## Introduction

Let us understand the need for a new collection of numbers - rational numbers.

Did you know, even decimal numbers are rational numbers? Can you think of a day-to-day activity where you use decimals? Check today’s temperature on your phone – is it in decimals? Most probably yes! Temperatures are written as rational numbers. For example, the temperature in India is currently around 36.7°C. In Antarctica, the temperature is −10°C. Both temperatures are rational numbers. The image below shows the temperature of a region in Fahrenheit.

All the temperatures indicated in this weather report are rational numbers.

#### Concepts

The chapter ‘Rational Numbers’ covers the following concepts:

#### What Are Rational Numbers

Can we say that -1 3 is a fraction? Here, -1 3 is of the form a b , but the numerator is an integer. Hence, it will not belong to the group of fractions. What do we call such numbers as? We need a different number system to represent such numbers.

We call this system of numbers as **rational numbers.**

A rational number is a number that can be written in the form p q , where ‘p’ and ‘q’ are integers and q≠0. For example, a b is a rational number since (-1) and 3 are integers and 3 ≠ 0.

Look at the representation below for better understanding.

The word ‘rational’ arises from the term ‘ratio’. We know that a ratio 3 : 2 can also be written as 3 2 . Here, 3 and 2 are natural numbers. Similarly, the ratio of two integers p and q (q≠0), i.e., p : q can be written in the form p q .

This is the form in which rational numbers are expressed.

We know what a numerator and a denominator of a fraction is. Let us learn about the denominator and numerator of rational numbers.

In the rational number
p
q
, 'p' is called as **numerator** and 'q' is called as **denominator.**

**Rational numbers include integers and fractions. **

From the previous example, we see that if we multiply both the numerator and denominator by the same number then the value of the number remains the same.

Here, -14 8 and 21 -12 are equivalent rational numbers of the rational number -7 4 .

Rational numbers with different numerators and denominators that represent the same value are called as equivalent rational numbers.

We can get the equivalent rational numbers by multiplying the numerator and denominator of a rational number by the same non - zero integer. Can we also get equivalent rational numbers by dividing the same non- zero integer? Consider the rational number -8 20 . Let us divide the numerator and denominator by 4.

-8÷4 20÷4 = -2 5

Also, we can divide the numerator and denominator by 2.

-8÷2 20÷2 = -4 10

Here, we can see that -8 20 = -2 5 = -4 10

These are the equivalent rational numbers of -8 20 .

Hence, we can find equivalent rational numbers by **dividing the numerator and denominator by the same non- zero integer.**

We can write this as:

Since the denominator 7 was multiplied by 9 to get the equivalent rational number, the numerator (-2) also should be multiplied by the same number, i.e., 9.

Hence, the equivalent rational number of -2 7 with denominator 63 is -18 63 .

Consider the rational number
4
7
, here the numerator 4 and denominator 7 both are positive integers. These are called as **positive rational numbers.**

Now, consider the rational number -4 -7 . Here, both numerator and denominator are negative integers.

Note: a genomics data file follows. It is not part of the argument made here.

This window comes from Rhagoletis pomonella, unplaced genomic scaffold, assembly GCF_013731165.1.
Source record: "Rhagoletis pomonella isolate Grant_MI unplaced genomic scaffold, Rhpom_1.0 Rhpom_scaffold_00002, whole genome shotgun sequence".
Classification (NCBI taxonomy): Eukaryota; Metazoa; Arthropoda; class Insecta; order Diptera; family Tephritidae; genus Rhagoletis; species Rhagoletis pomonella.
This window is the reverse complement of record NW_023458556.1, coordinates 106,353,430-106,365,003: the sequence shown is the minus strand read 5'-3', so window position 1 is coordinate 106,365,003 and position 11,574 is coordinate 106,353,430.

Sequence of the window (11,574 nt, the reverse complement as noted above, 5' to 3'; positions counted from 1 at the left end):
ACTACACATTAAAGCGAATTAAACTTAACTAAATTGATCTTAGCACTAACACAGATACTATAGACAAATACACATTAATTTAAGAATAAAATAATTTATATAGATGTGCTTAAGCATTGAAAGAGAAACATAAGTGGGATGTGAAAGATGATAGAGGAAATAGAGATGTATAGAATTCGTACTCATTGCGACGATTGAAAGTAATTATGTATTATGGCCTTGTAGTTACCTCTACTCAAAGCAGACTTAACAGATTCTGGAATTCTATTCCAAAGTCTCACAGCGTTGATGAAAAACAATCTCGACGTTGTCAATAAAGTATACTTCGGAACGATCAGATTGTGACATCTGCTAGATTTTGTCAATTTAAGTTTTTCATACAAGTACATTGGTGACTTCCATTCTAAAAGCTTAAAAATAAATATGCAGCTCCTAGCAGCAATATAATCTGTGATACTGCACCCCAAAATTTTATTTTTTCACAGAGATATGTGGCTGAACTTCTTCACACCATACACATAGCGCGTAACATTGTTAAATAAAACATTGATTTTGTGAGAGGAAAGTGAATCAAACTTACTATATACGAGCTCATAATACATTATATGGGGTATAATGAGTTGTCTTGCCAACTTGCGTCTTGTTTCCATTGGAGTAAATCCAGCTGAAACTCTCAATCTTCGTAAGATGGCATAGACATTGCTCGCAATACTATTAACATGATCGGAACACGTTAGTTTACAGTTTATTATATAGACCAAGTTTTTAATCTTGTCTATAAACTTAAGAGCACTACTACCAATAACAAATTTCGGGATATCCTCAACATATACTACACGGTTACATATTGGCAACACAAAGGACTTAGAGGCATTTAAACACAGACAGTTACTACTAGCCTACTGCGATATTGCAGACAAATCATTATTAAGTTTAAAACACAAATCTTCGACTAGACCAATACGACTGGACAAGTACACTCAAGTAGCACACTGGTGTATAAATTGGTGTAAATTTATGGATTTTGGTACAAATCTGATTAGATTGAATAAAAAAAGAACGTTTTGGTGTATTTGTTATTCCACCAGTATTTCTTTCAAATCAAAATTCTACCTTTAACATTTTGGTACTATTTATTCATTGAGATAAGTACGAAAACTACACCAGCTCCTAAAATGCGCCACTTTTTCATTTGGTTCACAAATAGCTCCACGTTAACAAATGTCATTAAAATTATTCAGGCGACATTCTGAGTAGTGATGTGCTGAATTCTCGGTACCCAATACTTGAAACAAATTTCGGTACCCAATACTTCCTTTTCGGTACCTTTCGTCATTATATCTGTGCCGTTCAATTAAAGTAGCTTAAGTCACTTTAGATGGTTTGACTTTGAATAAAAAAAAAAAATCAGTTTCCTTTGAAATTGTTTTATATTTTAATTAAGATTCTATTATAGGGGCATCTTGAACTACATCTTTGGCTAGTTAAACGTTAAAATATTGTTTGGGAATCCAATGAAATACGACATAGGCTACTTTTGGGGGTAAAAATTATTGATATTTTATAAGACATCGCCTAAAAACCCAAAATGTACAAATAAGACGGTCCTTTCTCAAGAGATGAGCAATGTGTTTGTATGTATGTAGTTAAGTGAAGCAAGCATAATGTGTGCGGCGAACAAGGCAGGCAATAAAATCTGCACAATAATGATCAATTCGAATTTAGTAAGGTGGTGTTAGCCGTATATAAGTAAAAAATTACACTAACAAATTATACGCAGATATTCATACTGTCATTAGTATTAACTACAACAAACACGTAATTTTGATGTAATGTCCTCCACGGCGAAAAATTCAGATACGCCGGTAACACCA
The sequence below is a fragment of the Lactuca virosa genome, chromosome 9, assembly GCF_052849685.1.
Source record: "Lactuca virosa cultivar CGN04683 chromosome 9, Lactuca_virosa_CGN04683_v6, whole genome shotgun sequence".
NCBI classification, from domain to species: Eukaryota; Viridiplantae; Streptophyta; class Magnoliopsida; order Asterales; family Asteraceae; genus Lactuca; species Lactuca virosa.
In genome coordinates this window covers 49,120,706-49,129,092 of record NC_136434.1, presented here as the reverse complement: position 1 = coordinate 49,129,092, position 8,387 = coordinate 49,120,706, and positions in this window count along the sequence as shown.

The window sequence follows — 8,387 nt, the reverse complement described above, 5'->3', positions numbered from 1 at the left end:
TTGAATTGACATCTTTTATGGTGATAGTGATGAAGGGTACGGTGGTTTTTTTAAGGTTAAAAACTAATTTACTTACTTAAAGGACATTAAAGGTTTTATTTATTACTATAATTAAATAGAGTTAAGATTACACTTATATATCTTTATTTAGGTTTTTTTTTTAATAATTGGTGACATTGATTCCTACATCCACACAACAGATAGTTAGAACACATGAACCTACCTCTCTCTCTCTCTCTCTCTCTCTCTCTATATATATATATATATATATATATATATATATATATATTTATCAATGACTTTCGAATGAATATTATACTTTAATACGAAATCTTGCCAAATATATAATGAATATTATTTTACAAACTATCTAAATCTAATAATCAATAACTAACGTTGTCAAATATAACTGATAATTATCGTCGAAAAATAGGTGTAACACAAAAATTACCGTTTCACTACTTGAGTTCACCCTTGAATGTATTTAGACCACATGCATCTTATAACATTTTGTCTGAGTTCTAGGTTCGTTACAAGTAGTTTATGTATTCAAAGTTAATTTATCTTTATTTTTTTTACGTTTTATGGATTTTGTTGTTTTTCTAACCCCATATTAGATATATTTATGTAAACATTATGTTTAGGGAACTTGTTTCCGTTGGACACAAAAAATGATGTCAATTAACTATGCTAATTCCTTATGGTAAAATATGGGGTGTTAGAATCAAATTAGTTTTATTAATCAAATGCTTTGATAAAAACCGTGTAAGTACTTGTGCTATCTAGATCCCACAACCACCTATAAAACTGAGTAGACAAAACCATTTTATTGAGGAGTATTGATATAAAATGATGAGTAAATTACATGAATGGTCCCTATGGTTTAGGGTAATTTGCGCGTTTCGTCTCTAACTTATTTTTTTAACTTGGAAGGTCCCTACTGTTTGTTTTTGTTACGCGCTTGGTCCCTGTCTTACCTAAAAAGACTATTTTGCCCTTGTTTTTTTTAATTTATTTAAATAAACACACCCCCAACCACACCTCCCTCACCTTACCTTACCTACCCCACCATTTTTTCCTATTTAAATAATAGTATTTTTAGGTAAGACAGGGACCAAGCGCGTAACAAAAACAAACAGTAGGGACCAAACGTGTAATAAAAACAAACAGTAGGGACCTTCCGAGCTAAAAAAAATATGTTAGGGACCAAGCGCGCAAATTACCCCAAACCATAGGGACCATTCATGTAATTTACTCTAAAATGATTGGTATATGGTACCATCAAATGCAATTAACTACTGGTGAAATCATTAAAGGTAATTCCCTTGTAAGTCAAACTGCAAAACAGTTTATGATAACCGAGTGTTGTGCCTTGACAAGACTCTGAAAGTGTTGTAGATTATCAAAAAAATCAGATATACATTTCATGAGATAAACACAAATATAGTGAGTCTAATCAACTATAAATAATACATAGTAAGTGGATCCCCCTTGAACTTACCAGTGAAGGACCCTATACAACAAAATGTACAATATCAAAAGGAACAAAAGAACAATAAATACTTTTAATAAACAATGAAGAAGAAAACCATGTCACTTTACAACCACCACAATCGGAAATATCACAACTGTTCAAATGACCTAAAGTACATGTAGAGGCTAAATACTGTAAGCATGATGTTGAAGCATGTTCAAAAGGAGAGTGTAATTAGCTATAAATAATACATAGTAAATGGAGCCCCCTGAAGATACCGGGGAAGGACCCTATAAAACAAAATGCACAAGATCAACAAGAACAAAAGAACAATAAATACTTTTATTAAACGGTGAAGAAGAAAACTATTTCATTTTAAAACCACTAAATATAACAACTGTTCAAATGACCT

Consider the rational number
-4
7
, the numerator (-4) is a negative integer and the denominator 7 is positive integer. These are called as **negative rational numbers.**

Now, consider the rational number 4 -7 , here, numerator is a positive integer and denominator is a negative integer.

Remember! Positive rational numbers – numerator and denominator have the same signs. Negative rational number – numerator and denominator have different signs.

We know how to identify whole numbers and fractions based on their position on the number line. On a horizontal number line, positive integers lie to the right of 0 and negative integers to the left of 0. In the same manner, on a horizontal number line,

- Positive rational numbers lie to the right of 0.
- Negative rational numbers lie to the left of 0.

Let us now identify rational numbers on the number line. Identifying positive rational numbers on a number line is the same as identifying fractions on a number line. Consider the number line:

We can see that the length between 0 and 1 is divided into two equal parts. 0 is nothing but 0 2 . From 0, let us move towards right. The first division is 1 2 . Now, let us consider the number line given below.

Here we can see that the length between ‘0’ and 1 is divided into four equal parts. 0 is nothing but 0 4 . The first division is 1 4 , the second division is 2 4 , the third division is 3 4 .

1 is the fourth division which represents 4 5 . From this, we can see that the denominator of the rational number indicates the number of parts that each unit should be divided into.

Positive rational numbers lie to the right of 0 and similarly, negative rational numbers lie to the left of 0 on a horizontal number line.

A rational number is said to be in the **standard form** or simplest if its denominator is a positive integer and the numerator and denominator have no common factor other than 1. For example,
3
5
,
-7
9
,
5
8
,
-7
5
.

We can convert a given fraction to simplest form by dividing the numerator and denominator by their H.C.F. In a similar way, we can convert a given rational number to its **simplest form.** Let us convert the rational number
-12
15
to its simplest form.

Step 1: Find the HCF of the numerator and the denominator by ignoring the negative sign.

12 = 2 × 2 × 3

15 = 3 × 5

HCF of 12 and 15 is 3.

Step 2: Divide the numerator and the denominator of the rational number by their HCF.

-12÷3 15÷3 = -4 5

Hence, the simplest form of -12 15 is -4 5 .

#### Comparison Of Rational Numbers

Let us consider the two positive rational numbers 1 2 and 2 3 . To represent the given rational numbers on the number line, first let us convert them as rational numbers having the same denominator. For this, we first must find the LCM of the denominators.

LCM of 2 and 3 is 6.

1×3 2×3 = 3 6 and 2×2 3×2 = 4 6

Now, we can represent them on the number line.

Here, we can see that the rational number 3 6 lies to the left of 4 6 .

So, 3 6 is less than 4 6 . Hence, 1 2 is lesser than 2 3 .